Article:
Archive for the ‘dwm’ Category

Update 20100808 – More dwm, Search Engine Hits

August 8, 2010

Just a quick post before I go running. I decided I wanted dwm on my primary laptop as well as the Aspire One. Actually, I already had it installed (Debian Lenny). I ran into a couple issues that made me decide I had to compile it. First, the default package is labeled as something of a “trial” for users — something I agree with since it seems to use a mostly default configuration (with nine desktops and keybindings). Second, some of the default keybindings get in the way of using the meta/alt key. In my case, the worst conflict in keybindings came while using emacs: the status bar is toggled in the default configuration with M-b, which is the default emacs binding for backing up one word (IOW, something I’d rather not give up).

Since I can narrow my desktops down to a handful and want to use a key that won’t get in my way while using oft-used programs, I decided to compile it myself. My tweaks so far are to use the Windows-logo key as the MODKEY (#define MODKEY Mod4Mask), monocle view (no splitting) as my default view, and to arrange my desktops in a more sensible arrangement for my needs: emacs on one desktop, terminals on another, browser on another, and one where I can open retarded applications which require multiple windows — GIMP, Skype, xsane — on another. I’ll probably mess with colors and other settings later. I also need to recompile for the improved keybindings in SL on the Aspire One (update: done — screenshot is from Aspire One instead of primary laptop).

I also got around to looking at some search engine hit terms this morning (and it’s not even 5am here…).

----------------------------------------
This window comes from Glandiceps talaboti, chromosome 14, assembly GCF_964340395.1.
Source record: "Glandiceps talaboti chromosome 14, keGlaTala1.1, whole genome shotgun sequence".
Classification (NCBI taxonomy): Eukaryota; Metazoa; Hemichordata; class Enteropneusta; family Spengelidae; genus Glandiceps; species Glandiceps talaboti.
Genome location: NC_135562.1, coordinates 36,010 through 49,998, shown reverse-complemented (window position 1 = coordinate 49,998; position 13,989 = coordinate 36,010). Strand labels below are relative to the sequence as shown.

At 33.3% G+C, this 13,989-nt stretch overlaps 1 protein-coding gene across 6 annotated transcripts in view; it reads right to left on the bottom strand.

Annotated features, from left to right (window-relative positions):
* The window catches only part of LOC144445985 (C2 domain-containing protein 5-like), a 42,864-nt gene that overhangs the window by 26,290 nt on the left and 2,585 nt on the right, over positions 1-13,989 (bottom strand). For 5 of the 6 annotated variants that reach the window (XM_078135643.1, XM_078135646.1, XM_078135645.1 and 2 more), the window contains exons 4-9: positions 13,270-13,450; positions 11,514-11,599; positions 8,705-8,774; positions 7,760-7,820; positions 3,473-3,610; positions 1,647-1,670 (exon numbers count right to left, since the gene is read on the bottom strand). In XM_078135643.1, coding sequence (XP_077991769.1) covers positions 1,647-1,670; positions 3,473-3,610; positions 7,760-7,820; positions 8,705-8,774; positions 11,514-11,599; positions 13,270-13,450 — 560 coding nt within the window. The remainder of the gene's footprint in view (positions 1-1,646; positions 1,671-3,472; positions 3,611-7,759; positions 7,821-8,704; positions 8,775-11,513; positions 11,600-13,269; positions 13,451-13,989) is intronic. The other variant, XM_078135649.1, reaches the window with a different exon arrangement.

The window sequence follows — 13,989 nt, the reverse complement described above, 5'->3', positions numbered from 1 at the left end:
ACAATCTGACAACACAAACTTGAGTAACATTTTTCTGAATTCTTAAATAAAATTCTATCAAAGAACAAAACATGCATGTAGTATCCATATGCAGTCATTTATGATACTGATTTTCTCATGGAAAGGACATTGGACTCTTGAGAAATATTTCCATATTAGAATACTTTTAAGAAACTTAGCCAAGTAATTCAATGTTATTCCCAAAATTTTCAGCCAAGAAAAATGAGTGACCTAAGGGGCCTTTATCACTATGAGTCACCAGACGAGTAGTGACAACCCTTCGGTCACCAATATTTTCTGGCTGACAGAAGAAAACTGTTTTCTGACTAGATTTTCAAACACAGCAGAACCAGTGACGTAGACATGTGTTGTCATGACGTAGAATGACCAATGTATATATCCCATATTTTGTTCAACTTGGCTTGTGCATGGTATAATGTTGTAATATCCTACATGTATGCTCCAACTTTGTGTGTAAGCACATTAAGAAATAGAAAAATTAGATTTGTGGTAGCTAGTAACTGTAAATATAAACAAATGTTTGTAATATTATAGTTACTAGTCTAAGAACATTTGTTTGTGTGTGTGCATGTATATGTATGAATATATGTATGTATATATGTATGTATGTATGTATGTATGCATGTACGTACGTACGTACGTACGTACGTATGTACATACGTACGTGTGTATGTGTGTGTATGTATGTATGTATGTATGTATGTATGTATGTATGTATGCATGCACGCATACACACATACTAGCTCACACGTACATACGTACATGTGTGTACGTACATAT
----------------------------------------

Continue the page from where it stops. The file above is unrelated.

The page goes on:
That first one deserves some attention. If you’re logging in to a shell at a specific runlevel (e. g., 3) where it’s set up for a console login or if you haven’t installed a display manager like gdm or xdm with a login, you’ll usually start your window manager with the startx command. This command reads from a file called either .xinitrc or .xession in your home directory. That file is basically a shell script in which each command (such as “xsetroot -solid black”) needs to be set apart with an ampersand (&) until the last line which is typically the exec command for your window manager.

For example, here’s a basic .xsession (or .xinitrc) for starting dwm:

xset b 100 100 20 &
xsetroot -solid black &
xrdb -merge ~/.Xdefaults &
exec dwm

You probably don’t need all of these commands and will need others. The first is where I usually set my default system beep. The second sets the background with solid black (if you’re using jwm and it was compiled with image libraries, you can set the background via your .jwmrc — you can also execute the commands above via jwm’s StartupCommand tags in .jwmrc). The third reads my own Xdefaults with settings for things like terminal colors, dpi (e. g., font size rendering), and other behaviors of X-related applications. Finally, the window manager is executed (no ampersand on this line). You’d use the start-up command for whatever you’re running (e. g., jwm, startxfce4, etc.) — read the docs if you’re not sure.

I realize whomever hit here looking for that information has probably moved on to another site, but I often see return traffic with identical search engine hits so maybe this will help that person. Or someone else.

Update 20100807: dwm on SL55 and Aspire One

August 7, 2010

I’ve narrowed my three favorite window managers down to ratpoison, ion{2,3}, and dwm. Maybe not always in that order but pretty close. And jwm is a steady fourth; it would rate higher if it didn’t have a crappy static menu (which requires restarting the whole window manager to take advantage of menu changes).

I got pissed at jwm while trying to watch videos in fullscreen. It started to open fullscreen and then it went back to normal (in-browser) size. I made sure it wasn’t related to settings I had for firefox (so that it runs maximized without any window decorations) but that wasn’t it. So I decided to compile dwm.

Just a few tweaks to compile it with a sane color scheme and to run in monocle mode by default (netbook split screen? no thanks), along wih a few other things.

I don’t remember if I added that I removed gdm the other day. It’s just as fast and easy to change .xinitrc (or set up alternates) to launch a different window manager as needed, or if needed. Speaking of which, I added a line in my .Xdefaults to adjust dpi because gdm was apparently setting it.

Xft.dpi:        96

Now all is well with certain applications that were giving me disturbingly large fonts. Everything is just like before I got rid of gnome and gdm and everything else.

I hope to finish my next update by Monday. It will explain what I’m using in place of OpenOffice.org.